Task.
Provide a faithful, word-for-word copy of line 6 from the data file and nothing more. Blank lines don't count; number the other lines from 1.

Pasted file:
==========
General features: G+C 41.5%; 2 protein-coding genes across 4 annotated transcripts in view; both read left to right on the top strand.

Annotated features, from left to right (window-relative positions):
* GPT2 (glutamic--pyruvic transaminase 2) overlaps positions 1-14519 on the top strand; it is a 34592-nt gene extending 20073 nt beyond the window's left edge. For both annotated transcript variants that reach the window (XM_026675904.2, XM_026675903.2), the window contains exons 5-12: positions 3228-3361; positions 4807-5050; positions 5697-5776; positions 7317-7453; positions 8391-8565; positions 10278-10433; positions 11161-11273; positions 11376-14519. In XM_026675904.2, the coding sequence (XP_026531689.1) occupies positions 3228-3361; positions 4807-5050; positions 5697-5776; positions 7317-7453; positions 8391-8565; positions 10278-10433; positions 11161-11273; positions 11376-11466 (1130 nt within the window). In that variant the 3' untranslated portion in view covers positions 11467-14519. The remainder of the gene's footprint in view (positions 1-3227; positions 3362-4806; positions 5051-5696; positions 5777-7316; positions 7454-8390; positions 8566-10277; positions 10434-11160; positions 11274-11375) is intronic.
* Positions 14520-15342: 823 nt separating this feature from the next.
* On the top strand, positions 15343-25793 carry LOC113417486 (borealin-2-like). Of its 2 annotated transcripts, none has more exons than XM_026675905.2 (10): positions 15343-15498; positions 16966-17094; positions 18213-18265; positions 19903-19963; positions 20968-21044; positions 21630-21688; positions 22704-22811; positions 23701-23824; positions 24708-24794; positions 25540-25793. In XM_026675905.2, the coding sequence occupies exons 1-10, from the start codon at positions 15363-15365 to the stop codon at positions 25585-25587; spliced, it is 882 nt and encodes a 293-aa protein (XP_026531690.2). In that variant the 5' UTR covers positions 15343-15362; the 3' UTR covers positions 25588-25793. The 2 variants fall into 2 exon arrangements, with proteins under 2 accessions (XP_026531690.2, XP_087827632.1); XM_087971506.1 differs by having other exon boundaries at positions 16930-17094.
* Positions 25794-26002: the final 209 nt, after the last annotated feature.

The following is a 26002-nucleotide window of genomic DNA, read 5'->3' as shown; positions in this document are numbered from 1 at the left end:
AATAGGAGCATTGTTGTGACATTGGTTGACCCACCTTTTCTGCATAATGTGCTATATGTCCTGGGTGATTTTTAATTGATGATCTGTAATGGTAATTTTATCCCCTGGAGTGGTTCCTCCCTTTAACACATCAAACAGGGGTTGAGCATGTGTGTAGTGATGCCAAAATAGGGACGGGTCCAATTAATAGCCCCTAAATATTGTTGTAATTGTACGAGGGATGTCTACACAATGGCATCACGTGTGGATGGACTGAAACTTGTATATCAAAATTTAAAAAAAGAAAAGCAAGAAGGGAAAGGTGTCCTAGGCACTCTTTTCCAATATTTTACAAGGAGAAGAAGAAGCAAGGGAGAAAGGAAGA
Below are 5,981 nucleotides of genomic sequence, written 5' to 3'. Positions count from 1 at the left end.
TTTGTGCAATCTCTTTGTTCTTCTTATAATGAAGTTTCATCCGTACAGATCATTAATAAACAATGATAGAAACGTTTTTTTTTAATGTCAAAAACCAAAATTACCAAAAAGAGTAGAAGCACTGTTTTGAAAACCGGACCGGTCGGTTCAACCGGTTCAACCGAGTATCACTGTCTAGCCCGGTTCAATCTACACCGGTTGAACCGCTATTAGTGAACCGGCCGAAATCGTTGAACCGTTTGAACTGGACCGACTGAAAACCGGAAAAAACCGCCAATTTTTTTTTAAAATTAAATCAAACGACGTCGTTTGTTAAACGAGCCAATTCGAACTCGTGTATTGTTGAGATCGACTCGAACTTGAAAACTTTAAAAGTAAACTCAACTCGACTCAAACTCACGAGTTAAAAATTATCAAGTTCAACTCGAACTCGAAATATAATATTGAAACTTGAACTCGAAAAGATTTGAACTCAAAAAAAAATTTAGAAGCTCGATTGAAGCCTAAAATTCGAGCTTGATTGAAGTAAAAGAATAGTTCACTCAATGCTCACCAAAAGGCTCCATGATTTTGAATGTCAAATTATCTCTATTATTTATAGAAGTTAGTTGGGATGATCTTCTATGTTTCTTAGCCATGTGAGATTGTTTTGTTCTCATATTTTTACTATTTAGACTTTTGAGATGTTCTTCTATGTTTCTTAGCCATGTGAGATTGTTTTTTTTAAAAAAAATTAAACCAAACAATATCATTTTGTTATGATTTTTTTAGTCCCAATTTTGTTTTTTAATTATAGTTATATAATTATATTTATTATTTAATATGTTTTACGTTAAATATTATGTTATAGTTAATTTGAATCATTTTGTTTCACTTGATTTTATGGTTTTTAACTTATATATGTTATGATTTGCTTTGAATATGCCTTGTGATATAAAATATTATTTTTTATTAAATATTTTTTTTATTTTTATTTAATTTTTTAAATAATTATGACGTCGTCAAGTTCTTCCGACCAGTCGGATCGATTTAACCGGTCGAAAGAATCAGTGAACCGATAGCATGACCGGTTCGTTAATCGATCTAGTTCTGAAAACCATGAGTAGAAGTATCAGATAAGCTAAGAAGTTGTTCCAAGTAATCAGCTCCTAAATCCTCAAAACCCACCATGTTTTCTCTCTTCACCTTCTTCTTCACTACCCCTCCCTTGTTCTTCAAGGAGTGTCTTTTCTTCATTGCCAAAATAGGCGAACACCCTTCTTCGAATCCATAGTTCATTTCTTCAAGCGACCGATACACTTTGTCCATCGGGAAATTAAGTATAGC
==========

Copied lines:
* Positions 25794-26002: the final 209 nt, after the last annotated feature.